Among Grafly’s portrait busts of contemporary artists are likenesses of fellow Pennsylvania Academy instructor and painter Hugh H. Breckenridge; children’s genre painter Adam Emory Albright; Boston portraitist William M. Paxton; Pennsylvania impressionists Edward Willis Redfield and Walter Emerson Schofield; sculptor Paul Wayland Barlett; iron artist Samuel Yellin; Munich painter Frank Duveneck; Joseph De Camp; and Childe Hassam. A bust of George Harding, Grafly’s young teaching colleague at the Pennsylvania Academy and an emerging painter, was executed in six hours on a wager with several sculptors who doubted such a work could be completed in such a limited time. Grafly not only won the bet, but the likeness earned a prize for portraiture at the following National Sculpture Society exhibition. Master sculptor Daniel Chester French (1850-1931) admired it so much that he used a plaster cast in his studio for instructional purposes. Grafly’s portrait busts have been acquired by institutions throughout the country, including the Corcoran Gallery of Art in Washington, D.C., the Ulrich Museum in Wichita, Kansas, and the Museum of Fine Art in Boston, among others. A great admirer of the work of Jean Antoine Houdon (1741-1828), the leading French sculptor of the eighteenth century, Grafly kept a copy of the Frenchman’s bust of American naval hero John Paul Jones in his studio. When asked in 1927 to create a portrait of Jones for inclusion in the Hall of Fame of Great Americans, Grafly readily responded to the sponsor’s suggestion to “lean rather heavily upon the bust of Houdon.” Art historian Pamela Simpson contends Grafly made a “near-replica of the Houdon bust, differing from it only in the depth of facial detail.” This anecdote demonstrates, perhaps, Grafly’s strict adherence to tradi­tional artistic principles and practices rather than to the modernism that had begun to emerge.

Grafly’s adherence to personal standards led to disagreements about proposed projects in his hometown. In 1907, he collaborated with Philadelphia architect Edgar V. Seeley to create a fountain sponsored by the fabulously wealthy financier Edward T. Stotesbury for the courtyard at Philadelphia City Hall. When Stotesbury rejected their studies, the commission was abandoned. Several years later, Seeley and Grafly designed a model for a proposed Ellen Phillips Samuel Memorial on an embank­ment above the Schuylkill River on East River Drive, but their efforts came to naught when the family insisted on a scheme which both the architect and sculptor found unacceptable. The memorial was completed decades later by the Fairmount Park Art Association. Far less contentious was a memorial to General Galusha Pennypacker; the youngest general of the Civil War, installed in Philadelphia’s Logan Circle in 1934 (see “Currents,” Winter 1998). It incorporated Grafly’ s original design as completed by Albert Laessle, his long­time assistant.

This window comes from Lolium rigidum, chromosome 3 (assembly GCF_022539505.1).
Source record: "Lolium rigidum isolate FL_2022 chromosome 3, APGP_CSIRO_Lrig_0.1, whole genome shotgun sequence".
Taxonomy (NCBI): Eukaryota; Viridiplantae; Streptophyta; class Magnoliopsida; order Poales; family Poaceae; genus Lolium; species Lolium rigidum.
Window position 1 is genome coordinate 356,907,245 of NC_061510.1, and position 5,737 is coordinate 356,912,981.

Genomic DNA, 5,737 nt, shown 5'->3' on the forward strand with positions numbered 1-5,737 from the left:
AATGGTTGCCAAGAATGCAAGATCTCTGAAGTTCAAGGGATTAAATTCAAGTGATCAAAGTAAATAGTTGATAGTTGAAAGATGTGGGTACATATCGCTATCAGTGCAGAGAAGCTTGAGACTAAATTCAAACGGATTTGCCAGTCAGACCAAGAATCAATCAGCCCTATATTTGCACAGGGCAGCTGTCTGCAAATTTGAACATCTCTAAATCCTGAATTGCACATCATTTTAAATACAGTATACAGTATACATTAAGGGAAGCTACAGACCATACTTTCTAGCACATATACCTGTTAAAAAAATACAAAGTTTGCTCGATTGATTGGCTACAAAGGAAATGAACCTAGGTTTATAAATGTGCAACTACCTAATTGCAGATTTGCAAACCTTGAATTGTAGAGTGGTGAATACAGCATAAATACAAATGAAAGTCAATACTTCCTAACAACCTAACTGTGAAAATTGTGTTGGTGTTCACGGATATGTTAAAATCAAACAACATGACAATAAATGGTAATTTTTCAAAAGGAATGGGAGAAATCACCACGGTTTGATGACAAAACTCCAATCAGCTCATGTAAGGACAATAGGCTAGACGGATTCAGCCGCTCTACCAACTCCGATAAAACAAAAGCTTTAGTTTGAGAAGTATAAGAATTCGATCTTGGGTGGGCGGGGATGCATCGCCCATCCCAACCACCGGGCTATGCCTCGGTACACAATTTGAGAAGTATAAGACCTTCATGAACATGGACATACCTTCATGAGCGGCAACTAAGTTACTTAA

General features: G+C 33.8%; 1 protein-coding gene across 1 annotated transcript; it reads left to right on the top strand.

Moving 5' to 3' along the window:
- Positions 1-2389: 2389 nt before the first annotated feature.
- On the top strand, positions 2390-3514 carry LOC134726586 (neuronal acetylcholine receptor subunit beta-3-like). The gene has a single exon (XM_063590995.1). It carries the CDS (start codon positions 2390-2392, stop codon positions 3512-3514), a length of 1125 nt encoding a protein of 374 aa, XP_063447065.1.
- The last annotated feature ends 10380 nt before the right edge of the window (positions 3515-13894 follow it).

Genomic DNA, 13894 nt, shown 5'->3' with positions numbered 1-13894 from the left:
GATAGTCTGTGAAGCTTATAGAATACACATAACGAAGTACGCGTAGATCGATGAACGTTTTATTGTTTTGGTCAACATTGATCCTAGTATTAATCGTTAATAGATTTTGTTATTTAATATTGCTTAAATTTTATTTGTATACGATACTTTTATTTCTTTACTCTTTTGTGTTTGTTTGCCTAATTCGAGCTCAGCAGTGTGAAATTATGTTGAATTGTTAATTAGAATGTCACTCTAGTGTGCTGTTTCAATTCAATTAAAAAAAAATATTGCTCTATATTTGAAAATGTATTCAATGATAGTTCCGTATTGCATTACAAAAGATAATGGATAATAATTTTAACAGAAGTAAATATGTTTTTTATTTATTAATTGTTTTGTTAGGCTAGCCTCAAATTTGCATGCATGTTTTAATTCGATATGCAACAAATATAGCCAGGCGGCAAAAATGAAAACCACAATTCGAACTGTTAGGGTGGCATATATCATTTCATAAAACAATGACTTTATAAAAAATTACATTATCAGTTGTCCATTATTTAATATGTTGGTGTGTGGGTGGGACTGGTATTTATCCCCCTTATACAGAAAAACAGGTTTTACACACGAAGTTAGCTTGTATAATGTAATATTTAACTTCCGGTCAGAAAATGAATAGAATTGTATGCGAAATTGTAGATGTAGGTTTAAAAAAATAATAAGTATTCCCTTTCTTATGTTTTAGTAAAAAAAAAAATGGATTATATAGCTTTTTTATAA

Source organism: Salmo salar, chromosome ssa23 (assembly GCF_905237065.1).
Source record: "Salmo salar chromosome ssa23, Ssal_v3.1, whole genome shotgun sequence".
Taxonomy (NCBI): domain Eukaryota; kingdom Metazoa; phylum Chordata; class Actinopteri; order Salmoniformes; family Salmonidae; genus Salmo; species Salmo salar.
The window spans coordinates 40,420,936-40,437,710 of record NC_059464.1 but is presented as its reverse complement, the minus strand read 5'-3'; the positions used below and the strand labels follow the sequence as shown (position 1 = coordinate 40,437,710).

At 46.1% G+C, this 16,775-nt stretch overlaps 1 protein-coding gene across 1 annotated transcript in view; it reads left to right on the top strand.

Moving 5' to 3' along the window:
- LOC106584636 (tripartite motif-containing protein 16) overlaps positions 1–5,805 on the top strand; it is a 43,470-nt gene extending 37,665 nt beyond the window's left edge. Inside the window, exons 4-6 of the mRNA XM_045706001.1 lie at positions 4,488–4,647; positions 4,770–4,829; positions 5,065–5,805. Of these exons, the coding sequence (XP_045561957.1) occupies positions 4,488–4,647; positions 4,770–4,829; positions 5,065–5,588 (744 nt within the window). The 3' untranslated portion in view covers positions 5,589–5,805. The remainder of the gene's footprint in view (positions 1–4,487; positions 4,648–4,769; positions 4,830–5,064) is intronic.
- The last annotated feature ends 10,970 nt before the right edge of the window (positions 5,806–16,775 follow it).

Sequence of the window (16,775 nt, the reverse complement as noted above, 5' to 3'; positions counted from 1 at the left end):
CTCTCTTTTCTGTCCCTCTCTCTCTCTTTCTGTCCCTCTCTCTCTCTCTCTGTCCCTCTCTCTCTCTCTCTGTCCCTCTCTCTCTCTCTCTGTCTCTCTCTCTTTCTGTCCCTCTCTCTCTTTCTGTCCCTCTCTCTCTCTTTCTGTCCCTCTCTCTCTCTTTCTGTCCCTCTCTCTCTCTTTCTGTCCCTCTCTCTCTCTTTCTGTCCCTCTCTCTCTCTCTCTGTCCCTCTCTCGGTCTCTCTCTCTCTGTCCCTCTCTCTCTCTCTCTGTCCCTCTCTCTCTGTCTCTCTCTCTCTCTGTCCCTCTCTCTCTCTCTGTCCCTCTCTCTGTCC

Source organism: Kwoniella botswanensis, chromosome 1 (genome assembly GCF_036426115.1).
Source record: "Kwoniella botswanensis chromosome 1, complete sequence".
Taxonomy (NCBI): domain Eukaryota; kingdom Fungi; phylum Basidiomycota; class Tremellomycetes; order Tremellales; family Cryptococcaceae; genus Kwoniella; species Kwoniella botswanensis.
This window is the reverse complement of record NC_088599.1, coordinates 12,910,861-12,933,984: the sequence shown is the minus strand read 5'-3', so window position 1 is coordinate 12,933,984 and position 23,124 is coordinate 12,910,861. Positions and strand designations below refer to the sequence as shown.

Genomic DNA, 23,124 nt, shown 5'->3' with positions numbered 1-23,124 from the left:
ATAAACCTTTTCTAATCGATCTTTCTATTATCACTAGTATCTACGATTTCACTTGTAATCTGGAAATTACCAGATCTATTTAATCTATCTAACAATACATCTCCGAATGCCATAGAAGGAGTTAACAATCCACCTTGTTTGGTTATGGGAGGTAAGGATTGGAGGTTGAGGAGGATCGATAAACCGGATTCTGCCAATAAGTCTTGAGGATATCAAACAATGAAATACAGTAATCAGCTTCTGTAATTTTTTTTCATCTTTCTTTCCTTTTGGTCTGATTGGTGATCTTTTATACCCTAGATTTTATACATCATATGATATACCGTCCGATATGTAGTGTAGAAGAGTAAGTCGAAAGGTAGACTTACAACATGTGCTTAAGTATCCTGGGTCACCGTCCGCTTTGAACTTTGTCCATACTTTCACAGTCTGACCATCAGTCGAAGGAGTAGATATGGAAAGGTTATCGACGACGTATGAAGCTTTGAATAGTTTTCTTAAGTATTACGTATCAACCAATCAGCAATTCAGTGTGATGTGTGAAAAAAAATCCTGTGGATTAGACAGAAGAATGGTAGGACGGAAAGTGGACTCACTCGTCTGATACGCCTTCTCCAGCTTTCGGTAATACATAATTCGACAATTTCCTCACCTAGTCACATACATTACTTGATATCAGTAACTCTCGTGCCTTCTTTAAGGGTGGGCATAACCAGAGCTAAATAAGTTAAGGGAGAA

Grafly’s last major public commission – the crowning achievement of his distinguished and prodigious career – proved to be his most frustrating. In 1915, the Common­wealth of Pennsylvania commissioned him to design a memorial to native son George Gordon Meade, who commanded Union forces at Gettys­burg. The statue was to be given a place of honor on the mall at the foot of the U.S. Capitol in Washington, D.C. This choice assignment was complicated by a requirement that the design be approved by both Pennsylva­nia’s Meade Memorial Committee, dominated by aging Civil War veterans, and the federal government’s National Commission of Fine Arts, aesthetic watchdogs of the nation’s capital. With advice from military historians, such as Isaac R. Pennypacker, and members of the Meade family, Grafly struggled to create a composition acceptable to these very different groups. He worked through at least a dozen sketches and models trying to accommodate the often conflicting ideas of the two disparate bodies. Time and again Grafly’s submissions were rejected by the veterans because they believed they were insufficiently realistic; the fine arts representatives returned them because they claimed they were not artistic enough. At one stage the veterans were appalled by the inclusion of nude, symbolic females in a late model. Their furor was intense. “General Meade never had any naked women around him at the Battle of Gettysburg!” they protested. Grafly, his daughter recalled, grew “white with rage.” Ultimately, he decided to convey Meade’s attributes as a military leader by blending realism and allegory. In 1919, the sculptor’s composition – a circular group of figures surrounding a dignified, uniformed Meade – was finally approved. The general was depicted stepping forward from his cloak­ – symbolizing war – held by nude male figures repre­senting Chivalry and Loyalty. Other forms surrounding the pedestal included female nudes representing Fame and Progress. On the opposite side of the circle from Meade is an ugly, menacing representation of War, holding two shields with a double-edged sword between them.